Ken Tapping, 5th October, 2016
For thousands of years people have used triangulation for surveying and measuring the distances of things. We can also use it for cosmic objects too. However, triangulation breaks down for distances more than about 1600 light years. A light year is the distance light travels in a year, which is a little less than 10,000,000,000,000 km. We can measure the distances to the nearest stars, but that is only our cosmic backyard. Most of our galaxy lies beyond that distance, and the other galaxies are much further away. Fortunately there is another method, which is usable out to the maximum distance telescopes can discern stars.
Many stars vary in brightness. One such star is Delta Cephei, in the constellation of Cepheus. This star was noticed to be variable by John Goodricke, an 18th Century English amateur astronomer. Delta Cephei doubles in brightness over a cycle of just over five days. The variation is due to a structural instability in the star. More stars like this one were discovered, and were classified as “Cepheid Variables”, or just “Cepheids”.
In 1908 astronomer Henrietta Leavitt was studying at Cepheids in the Magellanic Clouds, small galaxies close to ours. Since those galaxies are very small compared with their distance from us, she could assume that all those Cepheids are at more or less the same distance from us. This led to her finding something really odd; the average brightness of Cepheids is related to the time it takes for them to cycle in brightness. We can measure that time, and from that establish how bright the star really is – its luminosity, and then measure how bright that star looks to us here on Earth. From that it is easy to calculate its distance.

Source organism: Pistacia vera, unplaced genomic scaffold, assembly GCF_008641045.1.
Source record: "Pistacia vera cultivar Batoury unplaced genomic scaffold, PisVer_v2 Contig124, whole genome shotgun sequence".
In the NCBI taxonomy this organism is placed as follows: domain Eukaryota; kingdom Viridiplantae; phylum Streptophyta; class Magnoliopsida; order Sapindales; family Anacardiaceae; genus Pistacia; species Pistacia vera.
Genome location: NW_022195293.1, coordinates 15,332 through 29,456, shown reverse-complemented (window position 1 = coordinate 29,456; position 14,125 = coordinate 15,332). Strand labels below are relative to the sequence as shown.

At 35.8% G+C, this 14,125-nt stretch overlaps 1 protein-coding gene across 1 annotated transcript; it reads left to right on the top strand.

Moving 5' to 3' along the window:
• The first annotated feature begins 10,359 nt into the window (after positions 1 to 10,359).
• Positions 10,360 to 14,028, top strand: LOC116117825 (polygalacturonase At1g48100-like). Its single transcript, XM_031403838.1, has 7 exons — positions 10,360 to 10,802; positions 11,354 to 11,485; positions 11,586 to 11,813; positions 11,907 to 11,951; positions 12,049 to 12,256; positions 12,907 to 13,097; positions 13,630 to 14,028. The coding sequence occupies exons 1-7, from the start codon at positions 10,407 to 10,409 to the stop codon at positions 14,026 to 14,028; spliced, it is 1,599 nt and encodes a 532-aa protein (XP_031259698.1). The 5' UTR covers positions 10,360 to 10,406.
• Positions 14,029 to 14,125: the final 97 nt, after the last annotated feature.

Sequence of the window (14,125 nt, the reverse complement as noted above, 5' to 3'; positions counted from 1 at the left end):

This was a revelation. If we can distinguish individual stars in a star cluster or distant galaxy, we can look for cepheids, measure their cycle times and apparent brightnesses, and determine the distance to that star cluster galaxy. Henrietta Leavitt had given us a ruler that extends nearly to the edge of the observable universe, and our improving telescopes are making it possible to identify more and more distant cepheids. So far it has been possible to use Cepheid variable stars to measure distances out to about 7.5 billion light years; that is over halfway back to the Big Bang.
Cepheids played a key role in establishing that our universe is expanding. Astronomers analyzing the light from distant galaxies found they are receding from us. Using cepheids to determine the distance, they found that the further away a galaxy is, the faster it is receding from us. We call this “cosmic redshift”. That does not mean everything in the universe has taken an aversion to us personally. Imagine the raisins in a rising cake as it bakes in the oven. No matter what raisin you are sitting on, you will see the same thing, all the other raisins are moving away, and the further they are, the faster that is happening. Of course, once the relationship between the distance and the rate of expansion was determined, it was an obvious move to determine if everything tracked back to the same point in space and time, and if so, when that was. Everything indeed started from the same place, just under 14 billion years ago.
At distances beyond where we can identify Cepheids we have to resort to other, rather less precise methods. We can use particular types of exploding stars and some types of galaxy. We can also use the relationship between distance and cosmic redshift, obtained by comparing Cepheid distances with redshift measurements. If we measure the cosmic redshift, we can estimate the distance. Using this method we calculate that the most distant galaxies, with redshifts of up to 11.1, lie about 13 billion light years away, that is, they existed only 400 million years after the Big Bang.
Report a problem or mistake on this page
- Date modified: